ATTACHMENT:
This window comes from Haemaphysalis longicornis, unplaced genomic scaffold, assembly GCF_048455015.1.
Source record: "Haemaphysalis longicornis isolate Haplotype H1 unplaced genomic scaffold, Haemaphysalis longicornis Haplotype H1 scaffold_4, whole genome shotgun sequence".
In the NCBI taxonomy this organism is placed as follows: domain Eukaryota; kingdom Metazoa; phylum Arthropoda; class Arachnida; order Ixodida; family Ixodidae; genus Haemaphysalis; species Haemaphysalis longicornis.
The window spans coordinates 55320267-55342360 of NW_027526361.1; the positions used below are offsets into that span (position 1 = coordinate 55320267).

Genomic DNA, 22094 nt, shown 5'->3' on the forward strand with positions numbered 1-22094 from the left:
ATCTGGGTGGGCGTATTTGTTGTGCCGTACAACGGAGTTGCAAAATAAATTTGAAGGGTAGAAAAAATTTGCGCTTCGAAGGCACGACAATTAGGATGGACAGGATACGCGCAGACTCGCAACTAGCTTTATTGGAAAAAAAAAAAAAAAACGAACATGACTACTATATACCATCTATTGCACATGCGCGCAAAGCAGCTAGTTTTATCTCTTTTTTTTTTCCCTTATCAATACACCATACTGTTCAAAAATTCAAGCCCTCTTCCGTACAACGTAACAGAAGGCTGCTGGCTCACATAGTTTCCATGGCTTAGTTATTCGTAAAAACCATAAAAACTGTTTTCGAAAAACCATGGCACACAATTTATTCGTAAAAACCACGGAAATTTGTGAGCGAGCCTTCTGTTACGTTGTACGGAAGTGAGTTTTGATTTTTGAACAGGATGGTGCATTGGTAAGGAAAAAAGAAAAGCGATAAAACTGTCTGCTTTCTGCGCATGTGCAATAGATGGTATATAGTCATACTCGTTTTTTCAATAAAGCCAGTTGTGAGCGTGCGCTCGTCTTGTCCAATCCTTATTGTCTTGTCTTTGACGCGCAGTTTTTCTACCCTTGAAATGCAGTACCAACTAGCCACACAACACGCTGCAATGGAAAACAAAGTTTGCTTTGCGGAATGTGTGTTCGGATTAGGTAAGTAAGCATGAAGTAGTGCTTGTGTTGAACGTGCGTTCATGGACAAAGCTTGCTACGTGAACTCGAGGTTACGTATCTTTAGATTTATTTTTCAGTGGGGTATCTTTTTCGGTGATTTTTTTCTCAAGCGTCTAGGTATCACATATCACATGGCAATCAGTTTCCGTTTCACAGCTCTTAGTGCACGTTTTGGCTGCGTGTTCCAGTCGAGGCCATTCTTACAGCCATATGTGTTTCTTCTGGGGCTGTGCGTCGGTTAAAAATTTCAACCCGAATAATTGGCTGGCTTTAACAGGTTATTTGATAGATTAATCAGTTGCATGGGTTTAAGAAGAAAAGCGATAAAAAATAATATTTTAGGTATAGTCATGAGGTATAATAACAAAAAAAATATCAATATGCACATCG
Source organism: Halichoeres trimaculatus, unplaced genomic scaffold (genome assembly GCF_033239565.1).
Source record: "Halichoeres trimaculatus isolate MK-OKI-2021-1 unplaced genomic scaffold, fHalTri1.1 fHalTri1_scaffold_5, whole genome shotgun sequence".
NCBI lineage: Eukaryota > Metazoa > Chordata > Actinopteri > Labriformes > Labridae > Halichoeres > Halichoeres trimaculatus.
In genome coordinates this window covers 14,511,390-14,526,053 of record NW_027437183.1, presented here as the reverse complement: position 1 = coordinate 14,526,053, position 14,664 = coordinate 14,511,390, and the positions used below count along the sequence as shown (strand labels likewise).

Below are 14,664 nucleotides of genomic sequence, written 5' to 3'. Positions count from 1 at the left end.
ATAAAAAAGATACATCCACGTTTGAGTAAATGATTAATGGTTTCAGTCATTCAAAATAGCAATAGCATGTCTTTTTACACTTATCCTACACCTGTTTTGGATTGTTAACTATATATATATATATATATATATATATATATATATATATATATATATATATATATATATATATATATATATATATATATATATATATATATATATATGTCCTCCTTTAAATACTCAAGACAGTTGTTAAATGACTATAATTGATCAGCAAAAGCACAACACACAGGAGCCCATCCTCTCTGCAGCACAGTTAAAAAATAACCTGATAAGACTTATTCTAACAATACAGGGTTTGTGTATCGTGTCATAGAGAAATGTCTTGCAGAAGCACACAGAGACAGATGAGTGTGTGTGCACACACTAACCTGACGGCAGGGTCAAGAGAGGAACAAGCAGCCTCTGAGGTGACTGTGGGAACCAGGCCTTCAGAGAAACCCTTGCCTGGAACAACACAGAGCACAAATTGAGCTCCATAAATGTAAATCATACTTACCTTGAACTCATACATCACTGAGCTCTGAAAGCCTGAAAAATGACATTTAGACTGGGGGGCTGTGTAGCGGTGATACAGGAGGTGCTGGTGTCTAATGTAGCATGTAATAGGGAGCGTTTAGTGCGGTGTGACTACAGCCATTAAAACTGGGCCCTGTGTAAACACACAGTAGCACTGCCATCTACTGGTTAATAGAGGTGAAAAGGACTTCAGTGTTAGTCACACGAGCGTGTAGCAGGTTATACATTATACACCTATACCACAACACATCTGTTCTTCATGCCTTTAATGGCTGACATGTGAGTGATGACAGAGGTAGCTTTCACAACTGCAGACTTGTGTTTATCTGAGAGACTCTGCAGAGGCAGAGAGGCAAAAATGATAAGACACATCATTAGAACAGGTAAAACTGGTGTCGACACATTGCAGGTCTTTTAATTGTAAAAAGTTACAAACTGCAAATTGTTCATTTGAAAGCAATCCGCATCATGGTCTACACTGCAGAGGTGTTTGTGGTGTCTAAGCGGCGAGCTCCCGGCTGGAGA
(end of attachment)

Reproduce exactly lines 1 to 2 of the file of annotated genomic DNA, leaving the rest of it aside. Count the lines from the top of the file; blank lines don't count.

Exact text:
This window comes from Haemaphysalis longicornis, unplaced genomic scaffold, assembly GCF_048455015.1.
Source record: "Haemaphysalis longicornis isolate Haplotype H1 unplaced genomic scaffold, Haemaphysalis longicornis Haplotype H1 scaffold_4, whole genome shotgun sequence".